• The Object field that is the address of the object in the kernel pool memory.

Voilà ! By using this list, we can get any object kernel address using its handle !

Edit: It’s important to note that, since Windows 8, this leak isn’t available anymore in low integrity level. So if you’re in low IL, you have to stick with basic spraying !

We can use this to:

Improve our spraying and make it 100 % reliable

Our current method to create gaps in the pool is not that much trustworthy ; even if there is a lot of chances that two objects allocated one just after the other are two chunks next to each other in pool memory, it’s still not sure. They might have been allocated in two different pages, or a unknown chunk could have been allocated between them, who knows.

With those address leaks, we are able to easily make sure the gaps we create are valid :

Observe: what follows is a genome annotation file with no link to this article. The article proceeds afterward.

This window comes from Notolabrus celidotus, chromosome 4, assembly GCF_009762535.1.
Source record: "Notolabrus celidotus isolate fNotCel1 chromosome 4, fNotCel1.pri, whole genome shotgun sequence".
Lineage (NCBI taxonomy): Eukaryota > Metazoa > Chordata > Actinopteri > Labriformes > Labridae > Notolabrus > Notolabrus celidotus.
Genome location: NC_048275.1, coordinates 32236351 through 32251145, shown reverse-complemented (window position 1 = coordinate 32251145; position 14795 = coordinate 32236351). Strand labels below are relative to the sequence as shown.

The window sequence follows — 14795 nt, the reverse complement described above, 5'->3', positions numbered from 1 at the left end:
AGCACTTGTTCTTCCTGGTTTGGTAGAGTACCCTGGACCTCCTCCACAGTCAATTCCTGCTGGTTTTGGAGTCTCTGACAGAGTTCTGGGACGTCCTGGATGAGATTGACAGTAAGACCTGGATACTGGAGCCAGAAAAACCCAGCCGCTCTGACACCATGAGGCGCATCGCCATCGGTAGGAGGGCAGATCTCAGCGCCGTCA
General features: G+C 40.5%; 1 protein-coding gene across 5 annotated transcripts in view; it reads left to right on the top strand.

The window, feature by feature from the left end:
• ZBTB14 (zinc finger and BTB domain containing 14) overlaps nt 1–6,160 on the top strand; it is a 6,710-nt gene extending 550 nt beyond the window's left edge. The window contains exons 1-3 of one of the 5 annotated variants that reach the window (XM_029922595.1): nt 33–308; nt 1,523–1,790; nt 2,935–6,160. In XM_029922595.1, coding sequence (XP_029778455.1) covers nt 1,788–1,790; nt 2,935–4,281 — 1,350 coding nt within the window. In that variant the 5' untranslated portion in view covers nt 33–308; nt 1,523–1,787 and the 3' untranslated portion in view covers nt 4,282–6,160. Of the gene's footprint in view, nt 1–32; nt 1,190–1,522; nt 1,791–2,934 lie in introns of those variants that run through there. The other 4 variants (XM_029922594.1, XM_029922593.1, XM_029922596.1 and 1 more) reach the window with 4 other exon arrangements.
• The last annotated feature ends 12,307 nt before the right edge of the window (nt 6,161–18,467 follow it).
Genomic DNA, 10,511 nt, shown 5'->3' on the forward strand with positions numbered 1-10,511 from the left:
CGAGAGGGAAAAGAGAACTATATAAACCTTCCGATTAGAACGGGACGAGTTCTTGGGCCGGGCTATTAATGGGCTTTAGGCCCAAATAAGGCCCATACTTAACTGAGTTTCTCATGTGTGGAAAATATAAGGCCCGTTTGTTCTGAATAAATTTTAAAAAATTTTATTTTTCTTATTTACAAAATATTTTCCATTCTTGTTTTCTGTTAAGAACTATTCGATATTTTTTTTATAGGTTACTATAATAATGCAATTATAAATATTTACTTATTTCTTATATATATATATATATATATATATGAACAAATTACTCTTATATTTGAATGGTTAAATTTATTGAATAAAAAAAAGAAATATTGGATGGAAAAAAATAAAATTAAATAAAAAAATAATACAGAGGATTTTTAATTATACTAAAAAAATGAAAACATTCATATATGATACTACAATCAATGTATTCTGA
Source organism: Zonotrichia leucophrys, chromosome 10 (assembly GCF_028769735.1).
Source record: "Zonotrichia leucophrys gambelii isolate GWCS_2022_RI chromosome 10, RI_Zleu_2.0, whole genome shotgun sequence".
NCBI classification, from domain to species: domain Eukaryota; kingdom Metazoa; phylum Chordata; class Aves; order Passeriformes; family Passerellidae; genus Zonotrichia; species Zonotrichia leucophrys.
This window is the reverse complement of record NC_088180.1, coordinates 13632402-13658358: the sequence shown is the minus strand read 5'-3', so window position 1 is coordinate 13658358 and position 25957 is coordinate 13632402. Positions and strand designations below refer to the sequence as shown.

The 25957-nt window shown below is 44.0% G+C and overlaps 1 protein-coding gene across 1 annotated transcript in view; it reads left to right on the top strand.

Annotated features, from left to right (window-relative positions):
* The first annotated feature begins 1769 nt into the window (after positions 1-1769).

• Chose a handle in our list and leak its kernel address
  • Take the following handle and leak its address ; it should be equal to the previous address added to the size of the chunk. If not, then the chunks aren’t next to each other, and the gap won’t be valid

Check this for every chunks composing the gap, but also for those surrounding the gap.

Using this method, we are 100 % sure that our gap is valid.

V) Conclusion

Nowadays, pool spraying is so powerful that exploiting a vulnerability in the kernel pool without it seems impossible.

However, pool spraying remains limited on a few points .

First, we can’t create gaps of arbitrary size, since it will always depends of the size of the object chosen for spraying.

Of course, we might imagine a spray mixing several objects in order to create gaps with more varied sizes, but so far we never needed to use such methods.

Though It remains entirely possible, since the address leaks will always allows us to assure the validity of our gaps.